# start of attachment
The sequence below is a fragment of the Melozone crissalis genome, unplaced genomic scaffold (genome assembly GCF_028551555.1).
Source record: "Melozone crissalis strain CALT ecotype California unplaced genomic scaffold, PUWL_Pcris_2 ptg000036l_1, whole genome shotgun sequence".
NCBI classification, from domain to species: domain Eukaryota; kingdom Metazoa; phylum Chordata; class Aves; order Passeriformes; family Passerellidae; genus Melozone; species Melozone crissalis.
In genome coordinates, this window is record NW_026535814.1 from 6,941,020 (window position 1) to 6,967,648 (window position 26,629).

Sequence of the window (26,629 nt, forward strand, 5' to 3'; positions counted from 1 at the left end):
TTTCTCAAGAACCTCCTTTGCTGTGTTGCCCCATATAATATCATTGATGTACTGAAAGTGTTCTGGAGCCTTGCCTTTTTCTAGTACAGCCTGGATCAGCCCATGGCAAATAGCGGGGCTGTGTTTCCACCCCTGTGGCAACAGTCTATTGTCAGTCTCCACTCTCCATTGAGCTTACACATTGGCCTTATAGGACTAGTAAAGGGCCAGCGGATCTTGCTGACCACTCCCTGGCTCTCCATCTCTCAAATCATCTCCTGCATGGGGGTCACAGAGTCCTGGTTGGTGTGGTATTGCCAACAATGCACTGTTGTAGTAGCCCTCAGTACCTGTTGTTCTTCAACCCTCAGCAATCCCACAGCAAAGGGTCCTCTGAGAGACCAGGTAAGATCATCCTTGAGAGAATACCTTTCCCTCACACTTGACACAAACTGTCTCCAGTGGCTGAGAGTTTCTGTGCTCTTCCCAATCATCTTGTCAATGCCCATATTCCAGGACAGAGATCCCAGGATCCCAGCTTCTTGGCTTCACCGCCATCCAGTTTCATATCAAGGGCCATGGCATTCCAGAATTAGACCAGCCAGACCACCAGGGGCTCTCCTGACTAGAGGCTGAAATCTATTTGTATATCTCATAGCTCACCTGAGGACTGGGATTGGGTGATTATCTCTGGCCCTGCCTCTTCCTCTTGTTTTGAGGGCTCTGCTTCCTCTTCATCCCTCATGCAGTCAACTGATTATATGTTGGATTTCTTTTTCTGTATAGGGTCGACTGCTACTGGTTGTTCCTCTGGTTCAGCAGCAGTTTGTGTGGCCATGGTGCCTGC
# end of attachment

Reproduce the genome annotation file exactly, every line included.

The sequence below is a fragment of the Melozone crissalis genome, unplaced genomic scaffold (genome assembly GCF_028551555.1).
Source record: "Melozone crissalis strain CALT ecotype California unplaced genomic scaffold, PUWL_Pcris_2 ptg000036l_1, whole genome shotgun sequence".
NCBI classification, from domain to species: domain Eukaryota; kingdom Metazoa; phylum Chordata; class Aves; order Passeriformes; family Passerellidae; genus Melozone; species Melozone crissalis.
In genome coordinates, this window is record NW_026535814.1 from 6,941,020 (window position 1) to 6,967,648 (window position 26,629).

Sequence of the window (26,629 nt, forward strand, 5' to 3'; positions counted from 1 at the left end):
TTTCTCAAGAACCTCCTTTGCTGTGTTGCCCCATATAATATCATTGATGTACTGAAAGTGTTCTGGAGCCTTGCCTTTTTCTAGTACAGCCTGGATCAGCCCATGGCAAATAGCGGGGCTGTGTTTCCACCCCTGTGGCAACAGTCTATTGTCAGTCTCCACTCTCCATTGAGCTTACACATTGGCCTTATAGGACTAGTAAAGGGCCAGCGGATCTTGCTGACCACTCCCTGGCTCTCCATCTCTCAAATCATCTCCTGCATGGGGGTCACAGAGTCCTGGTTGGTGTGGTATTGCCAACAATGCACTGTTGTAGTAGCCCTCAGTACCTGTTGTTCTTCAACCCTCAGCAATCCCACAGCAAAGGGTCCTCTGAGAGACCAGGTAAGATCATCCTTGAGAGAATACCTTTCCCTCACACTTGACACAAACTGTCTCCAGTGGCTGAGAGTTTCTGTGCTCTTCCCAATCATCTTGTCAATGCCCATATTCCAGGACAGAGATCCCAGGATCCCAGCTTCTTGGCTTCACCGCCATCCAGTTTCATATCAAGGGCCATGGCATTCCAGAATTAGACCAGCCAGACCACCAGGGGCTCTCCTGACTAGAGGCTGAAATCTATTTGTATATCTCATAGCTCACCTGAGGACTGGGATTGGGTGATTATCTCTGGCCCTGCCTCTTCCTCTTGTTTTGAGGGCTCTGCTTCCTCTTCATCCCTCATGCAGTCAACTGATTATATGTTGGATTTCTTTTTCTGTATAGGGTCGACTGCTACTGGTTGTTCCTCTGGTTCAGCAGCAGTTTGTGTGGCCATGGTGCCTGC